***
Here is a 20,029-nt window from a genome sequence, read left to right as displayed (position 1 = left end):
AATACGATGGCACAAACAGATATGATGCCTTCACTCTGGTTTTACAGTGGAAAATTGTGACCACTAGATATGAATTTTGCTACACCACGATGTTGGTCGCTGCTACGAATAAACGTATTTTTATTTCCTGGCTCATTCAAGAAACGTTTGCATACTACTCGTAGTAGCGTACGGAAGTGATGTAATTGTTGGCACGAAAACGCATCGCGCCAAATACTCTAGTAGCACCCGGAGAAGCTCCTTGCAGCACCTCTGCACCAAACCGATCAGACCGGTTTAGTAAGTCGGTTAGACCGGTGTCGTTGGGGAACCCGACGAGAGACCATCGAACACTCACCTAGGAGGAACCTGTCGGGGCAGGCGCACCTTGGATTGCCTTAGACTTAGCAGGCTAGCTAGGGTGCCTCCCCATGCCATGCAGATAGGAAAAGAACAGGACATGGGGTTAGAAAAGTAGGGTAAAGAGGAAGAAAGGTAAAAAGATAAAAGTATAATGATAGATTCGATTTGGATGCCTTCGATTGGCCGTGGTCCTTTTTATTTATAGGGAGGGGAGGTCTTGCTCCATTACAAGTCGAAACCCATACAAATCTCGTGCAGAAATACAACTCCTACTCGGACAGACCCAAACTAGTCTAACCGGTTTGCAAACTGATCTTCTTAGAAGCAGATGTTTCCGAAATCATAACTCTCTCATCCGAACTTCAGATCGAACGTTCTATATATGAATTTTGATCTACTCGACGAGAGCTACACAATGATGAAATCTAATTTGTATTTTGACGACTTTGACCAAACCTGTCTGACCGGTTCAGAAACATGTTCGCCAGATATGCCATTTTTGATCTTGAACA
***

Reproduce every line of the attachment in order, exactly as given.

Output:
Here is a 20,029-nt window from a genome sequence, read left to right as displayed (position 1 = left end):
AATACGATGGCACAAACAGATATGATGCCTTCACTCTGGTTTTACAGTGGAAAATTGTGACCACTAGATATGAATTTTGCTACACCACGATGTTGGTCGCTGCTACGAATAAACGTATTTTTATTTCCTGGCTCATTCAAGAAACGTTTGCATACTACTCGTAGTAGCGTACGGAAGTGATGTAATTGTTGGCACGAAAACGCATCGCGCCAAATACTCTAGTAGCACCCGGAGAAGCTCCTTGCAGCACCTCTGCACCAAACCGATCAGACCGGTTTAGTAAGTCGGTTAGACCGGTGTCGTTGGGGAACCCGACGAGAGACCATCGAACACTCACCTAGGAGGAACCTGTCGGGGCAGGCGCACCTTGGATTGCCTTAGACTTAGCAGGCTAGCTAGGGTGCCTCCCCATGCCATGCAGATAGGAAAAGAACAGGACATGGGGTTAGAAAAGTAGGGTAAAGAGGAAGAAAGGTAAAAAGATAAAAGTATAATGATAGATTCGATTTGGATGCCTTCGATTGGCCGTGGTCCTTTTTATTTATAGGGAGGGGAGGTCTTGCTCCATTACAAGTCGAAACCCATACAAATCTCGTGCAGAAATACAACTCCTACTCGGACAGACCCAAACTAGTCTAACCGGTTTGCAAACTGATCTTCTTAGAAGCAGATGTTTCCGAAATCATAACTCTCTCATCCGAACTTCAGATCGAACGTTCTATATATGAATTTTGATCTACTCGACGAGAGCTACACAATGATGAAATCTAATTTGTATTTTGACGACTTTGACCAAACCTGTCTGACCGGTTCAGAAACATGTTCGCCAGATATGCCATTTTTGATCTTGAACA